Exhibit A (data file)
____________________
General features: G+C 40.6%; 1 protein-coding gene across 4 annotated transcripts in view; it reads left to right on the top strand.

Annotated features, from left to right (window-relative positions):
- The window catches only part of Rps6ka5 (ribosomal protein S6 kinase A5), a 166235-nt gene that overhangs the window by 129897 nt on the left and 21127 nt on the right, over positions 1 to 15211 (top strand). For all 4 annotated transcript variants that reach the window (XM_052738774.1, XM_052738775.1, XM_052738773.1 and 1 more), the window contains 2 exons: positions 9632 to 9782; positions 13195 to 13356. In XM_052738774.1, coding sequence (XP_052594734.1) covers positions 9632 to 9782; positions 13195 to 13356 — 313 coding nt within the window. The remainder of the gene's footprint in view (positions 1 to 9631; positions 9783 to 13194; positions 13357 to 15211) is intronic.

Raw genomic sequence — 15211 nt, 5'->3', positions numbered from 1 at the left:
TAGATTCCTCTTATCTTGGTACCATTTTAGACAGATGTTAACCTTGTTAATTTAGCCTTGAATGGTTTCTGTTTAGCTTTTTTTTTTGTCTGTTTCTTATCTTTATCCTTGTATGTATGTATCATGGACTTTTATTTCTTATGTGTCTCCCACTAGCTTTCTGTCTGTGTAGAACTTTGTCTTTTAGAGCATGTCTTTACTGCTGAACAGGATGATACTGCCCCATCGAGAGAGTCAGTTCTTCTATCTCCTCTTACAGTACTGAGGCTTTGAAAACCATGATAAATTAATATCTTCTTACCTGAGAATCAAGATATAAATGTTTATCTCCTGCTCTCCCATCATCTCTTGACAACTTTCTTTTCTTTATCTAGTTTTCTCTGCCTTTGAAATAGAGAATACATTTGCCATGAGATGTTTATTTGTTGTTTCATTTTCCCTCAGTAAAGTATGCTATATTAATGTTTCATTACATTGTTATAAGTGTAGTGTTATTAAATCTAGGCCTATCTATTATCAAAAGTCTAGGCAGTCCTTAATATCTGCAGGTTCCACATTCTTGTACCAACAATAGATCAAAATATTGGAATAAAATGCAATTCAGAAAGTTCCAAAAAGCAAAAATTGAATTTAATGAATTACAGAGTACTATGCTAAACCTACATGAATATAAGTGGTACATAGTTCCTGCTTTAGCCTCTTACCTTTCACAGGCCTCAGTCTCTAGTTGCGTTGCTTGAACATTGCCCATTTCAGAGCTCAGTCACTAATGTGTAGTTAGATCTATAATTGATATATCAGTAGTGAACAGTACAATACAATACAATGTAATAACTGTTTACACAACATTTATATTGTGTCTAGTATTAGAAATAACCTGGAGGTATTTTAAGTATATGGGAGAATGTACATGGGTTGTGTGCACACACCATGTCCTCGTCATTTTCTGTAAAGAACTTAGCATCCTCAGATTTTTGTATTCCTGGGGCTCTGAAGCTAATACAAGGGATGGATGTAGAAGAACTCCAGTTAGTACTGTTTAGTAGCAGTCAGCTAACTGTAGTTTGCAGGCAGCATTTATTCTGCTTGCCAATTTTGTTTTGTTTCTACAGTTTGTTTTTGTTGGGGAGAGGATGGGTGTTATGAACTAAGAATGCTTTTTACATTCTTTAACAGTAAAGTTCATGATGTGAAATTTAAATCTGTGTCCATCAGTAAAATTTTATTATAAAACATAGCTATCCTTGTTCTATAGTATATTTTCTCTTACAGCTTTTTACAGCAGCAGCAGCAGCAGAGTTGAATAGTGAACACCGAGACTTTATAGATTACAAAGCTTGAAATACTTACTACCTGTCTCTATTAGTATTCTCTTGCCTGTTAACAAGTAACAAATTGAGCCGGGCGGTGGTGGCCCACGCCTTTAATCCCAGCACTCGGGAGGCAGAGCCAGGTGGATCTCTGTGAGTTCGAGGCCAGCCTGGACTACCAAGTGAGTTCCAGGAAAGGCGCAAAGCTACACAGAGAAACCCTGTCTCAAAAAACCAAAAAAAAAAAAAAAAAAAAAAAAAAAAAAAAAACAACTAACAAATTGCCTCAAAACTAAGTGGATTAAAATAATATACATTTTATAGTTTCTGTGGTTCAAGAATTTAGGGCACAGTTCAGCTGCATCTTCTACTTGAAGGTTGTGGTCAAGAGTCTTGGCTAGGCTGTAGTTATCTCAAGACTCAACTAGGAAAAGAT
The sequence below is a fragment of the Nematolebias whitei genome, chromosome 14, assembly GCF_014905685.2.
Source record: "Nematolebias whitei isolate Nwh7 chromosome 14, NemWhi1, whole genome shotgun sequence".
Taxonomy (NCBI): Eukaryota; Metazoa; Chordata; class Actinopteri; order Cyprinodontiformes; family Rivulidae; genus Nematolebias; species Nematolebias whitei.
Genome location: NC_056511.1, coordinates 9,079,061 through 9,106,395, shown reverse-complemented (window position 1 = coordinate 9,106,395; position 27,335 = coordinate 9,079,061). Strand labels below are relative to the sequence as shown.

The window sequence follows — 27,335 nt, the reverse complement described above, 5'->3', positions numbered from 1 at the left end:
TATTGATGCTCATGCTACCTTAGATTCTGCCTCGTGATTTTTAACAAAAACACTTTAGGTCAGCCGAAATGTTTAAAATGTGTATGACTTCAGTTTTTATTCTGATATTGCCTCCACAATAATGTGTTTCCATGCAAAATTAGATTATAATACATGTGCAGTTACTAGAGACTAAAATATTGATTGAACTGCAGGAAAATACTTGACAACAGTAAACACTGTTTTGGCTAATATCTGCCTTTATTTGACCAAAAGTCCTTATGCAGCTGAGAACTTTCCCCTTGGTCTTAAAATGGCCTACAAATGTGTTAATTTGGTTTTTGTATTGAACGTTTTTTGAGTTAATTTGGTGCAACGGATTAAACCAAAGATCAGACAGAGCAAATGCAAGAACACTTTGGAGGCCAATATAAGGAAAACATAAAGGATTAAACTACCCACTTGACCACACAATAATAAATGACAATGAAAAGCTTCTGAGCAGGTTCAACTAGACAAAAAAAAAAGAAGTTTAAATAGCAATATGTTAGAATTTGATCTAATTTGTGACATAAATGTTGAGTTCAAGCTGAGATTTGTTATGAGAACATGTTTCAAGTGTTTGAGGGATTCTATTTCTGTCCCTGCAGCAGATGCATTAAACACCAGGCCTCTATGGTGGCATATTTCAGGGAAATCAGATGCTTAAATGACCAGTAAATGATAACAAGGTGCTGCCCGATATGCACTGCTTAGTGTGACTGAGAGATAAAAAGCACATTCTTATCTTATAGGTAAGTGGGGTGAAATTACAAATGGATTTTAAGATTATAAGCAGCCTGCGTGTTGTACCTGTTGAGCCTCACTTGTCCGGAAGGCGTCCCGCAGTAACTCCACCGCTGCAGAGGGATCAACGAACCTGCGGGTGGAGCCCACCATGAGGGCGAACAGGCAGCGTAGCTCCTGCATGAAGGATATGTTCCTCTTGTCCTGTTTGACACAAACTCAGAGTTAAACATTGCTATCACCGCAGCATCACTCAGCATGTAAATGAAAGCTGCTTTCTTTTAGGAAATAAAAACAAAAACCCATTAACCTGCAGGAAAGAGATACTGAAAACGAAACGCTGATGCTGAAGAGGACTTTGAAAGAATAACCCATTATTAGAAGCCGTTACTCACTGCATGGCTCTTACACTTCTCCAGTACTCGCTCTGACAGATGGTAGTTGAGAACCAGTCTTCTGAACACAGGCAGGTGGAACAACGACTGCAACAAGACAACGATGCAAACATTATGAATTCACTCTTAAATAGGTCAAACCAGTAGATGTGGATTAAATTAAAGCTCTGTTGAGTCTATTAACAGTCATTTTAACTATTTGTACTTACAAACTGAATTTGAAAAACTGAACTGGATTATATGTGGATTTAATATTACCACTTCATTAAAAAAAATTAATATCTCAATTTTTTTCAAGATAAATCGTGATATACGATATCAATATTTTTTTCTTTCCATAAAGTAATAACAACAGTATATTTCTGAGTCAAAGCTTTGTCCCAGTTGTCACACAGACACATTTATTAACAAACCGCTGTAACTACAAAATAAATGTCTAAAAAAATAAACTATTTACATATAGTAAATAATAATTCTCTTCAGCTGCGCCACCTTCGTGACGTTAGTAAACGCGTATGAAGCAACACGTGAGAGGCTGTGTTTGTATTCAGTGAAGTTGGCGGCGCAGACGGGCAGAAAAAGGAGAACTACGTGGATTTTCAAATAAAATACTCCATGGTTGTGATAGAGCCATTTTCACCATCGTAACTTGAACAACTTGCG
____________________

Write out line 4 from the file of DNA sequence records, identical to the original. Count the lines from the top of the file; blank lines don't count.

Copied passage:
Raw genomic sequence — 15211 nt, 5'->3', positions numbered from 1 at the left: